Behavior and cognitive problems from fetal alcohol spectrum disorder (FASD)

Fetal alcohol spectrum disorder (FASD) can cause a wide range of behavioral problems and thinking and reasoning (cognitive) problems that can affect a child's school performance. The child may have:

  • Inattention, hyperactivity, and impulsiveness, which may also be symptoms of attention deficit hyperactivity disorder (ADHD).
  • Extreme mood changes, aggressive behavior, or temper tantrums.
  • Poor ability to think in abstract ways.
  • Difficulty with math skills.
  • Learning difficulties related to mental retardation. Depending on how bad the child's alcohol effects are, his or her IQ may range from average (IQ about 100) to severely mentally retarded (IQ of about 20). Fetal alcohol syndrome (FAS) is one of the most common known causes of mental retardation.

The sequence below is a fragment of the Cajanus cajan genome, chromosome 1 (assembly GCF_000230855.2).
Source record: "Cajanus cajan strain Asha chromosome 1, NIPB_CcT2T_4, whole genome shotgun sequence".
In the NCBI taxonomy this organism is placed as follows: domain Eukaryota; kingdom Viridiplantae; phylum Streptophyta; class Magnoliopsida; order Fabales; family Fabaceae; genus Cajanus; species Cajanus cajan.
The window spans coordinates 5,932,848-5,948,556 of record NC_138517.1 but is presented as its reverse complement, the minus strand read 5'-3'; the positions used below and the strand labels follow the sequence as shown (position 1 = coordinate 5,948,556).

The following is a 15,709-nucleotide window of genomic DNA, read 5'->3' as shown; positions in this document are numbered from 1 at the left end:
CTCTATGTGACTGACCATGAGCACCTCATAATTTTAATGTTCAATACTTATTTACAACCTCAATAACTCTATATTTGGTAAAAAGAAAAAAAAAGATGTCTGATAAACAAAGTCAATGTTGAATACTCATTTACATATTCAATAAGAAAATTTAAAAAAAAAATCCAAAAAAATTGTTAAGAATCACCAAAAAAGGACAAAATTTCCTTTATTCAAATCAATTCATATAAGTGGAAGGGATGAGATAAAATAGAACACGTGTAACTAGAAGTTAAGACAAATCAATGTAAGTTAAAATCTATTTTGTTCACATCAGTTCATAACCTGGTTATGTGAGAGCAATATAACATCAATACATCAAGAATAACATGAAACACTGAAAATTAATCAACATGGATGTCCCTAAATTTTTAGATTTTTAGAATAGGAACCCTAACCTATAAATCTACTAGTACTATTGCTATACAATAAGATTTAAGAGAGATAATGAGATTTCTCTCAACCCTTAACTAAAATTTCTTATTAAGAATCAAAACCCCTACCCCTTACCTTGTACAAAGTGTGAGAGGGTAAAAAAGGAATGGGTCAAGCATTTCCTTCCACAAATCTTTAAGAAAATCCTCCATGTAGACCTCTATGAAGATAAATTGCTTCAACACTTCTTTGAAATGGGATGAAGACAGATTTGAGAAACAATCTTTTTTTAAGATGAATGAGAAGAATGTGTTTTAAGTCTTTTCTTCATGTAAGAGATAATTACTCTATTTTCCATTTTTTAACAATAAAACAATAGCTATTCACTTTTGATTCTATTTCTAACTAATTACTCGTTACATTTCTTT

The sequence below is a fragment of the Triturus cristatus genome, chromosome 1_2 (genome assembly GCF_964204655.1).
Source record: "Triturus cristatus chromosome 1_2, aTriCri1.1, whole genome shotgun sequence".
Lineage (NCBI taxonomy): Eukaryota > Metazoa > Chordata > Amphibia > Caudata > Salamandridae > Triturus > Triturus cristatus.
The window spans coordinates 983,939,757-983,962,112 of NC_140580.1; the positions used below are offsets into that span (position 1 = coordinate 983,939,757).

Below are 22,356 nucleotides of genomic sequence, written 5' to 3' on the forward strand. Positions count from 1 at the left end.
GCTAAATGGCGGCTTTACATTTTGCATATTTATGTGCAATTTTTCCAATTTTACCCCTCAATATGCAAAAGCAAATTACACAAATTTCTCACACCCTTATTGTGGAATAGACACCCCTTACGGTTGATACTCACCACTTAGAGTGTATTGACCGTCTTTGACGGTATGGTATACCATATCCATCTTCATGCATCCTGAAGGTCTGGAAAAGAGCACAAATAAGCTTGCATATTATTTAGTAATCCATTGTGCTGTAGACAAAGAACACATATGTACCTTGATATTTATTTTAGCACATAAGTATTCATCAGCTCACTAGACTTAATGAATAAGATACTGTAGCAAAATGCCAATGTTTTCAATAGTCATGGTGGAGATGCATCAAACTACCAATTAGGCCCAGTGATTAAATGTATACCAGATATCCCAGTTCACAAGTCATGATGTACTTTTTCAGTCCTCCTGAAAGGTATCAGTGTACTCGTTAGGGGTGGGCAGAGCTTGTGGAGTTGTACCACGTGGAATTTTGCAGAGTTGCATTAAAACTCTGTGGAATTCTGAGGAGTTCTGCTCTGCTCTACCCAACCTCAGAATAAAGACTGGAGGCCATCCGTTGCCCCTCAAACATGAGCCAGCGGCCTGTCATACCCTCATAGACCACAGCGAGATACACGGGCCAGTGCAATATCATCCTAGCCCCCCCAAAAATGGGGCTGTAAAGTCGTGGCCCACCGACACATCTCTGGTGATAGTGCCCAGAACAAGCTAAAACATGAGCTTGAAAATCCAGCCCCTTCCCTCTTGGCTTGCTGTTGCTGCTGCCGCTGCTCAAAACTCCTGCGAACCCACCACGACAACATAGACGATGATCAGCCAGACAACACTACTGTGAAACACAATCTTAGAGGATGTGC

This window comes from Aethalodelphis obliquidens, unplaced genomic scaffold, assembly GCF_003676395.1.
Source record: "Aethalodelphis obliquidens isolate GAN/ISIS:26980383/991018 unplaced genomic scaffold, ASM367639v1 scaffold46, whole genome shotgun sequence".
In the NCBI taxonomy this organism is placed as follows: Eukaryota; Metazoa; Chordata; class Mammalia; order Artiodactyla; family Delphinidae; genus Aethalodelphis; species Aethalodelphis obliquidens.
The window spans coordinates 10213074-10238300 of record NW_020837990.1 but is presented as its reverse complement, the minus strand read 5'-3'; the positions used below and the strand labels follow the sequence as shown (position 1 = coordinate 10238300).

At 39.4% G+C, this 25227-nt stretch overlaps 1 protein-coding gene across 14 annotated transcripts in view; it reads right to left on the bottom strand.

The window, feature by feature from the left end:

• Hearing problems.
  • Speech problems, if the child has jaw defects.

Children with FASD can have problems getting along with others because they may not be able to:

  • Consider the consequences of their actions.
  • Control their impulses.
  • Correctly interpret the actions of other people.

To be attributed to FASD, these problems cannot be related to the child's developmental level or caused by problems in the child's family or living situation.

Last Updated: March 17, 2009

Author: Debby Golonka, MPH

Medical Review: Michael J. Sexton, MD - Pediatrics & William Gilbert, MD - Perinatology

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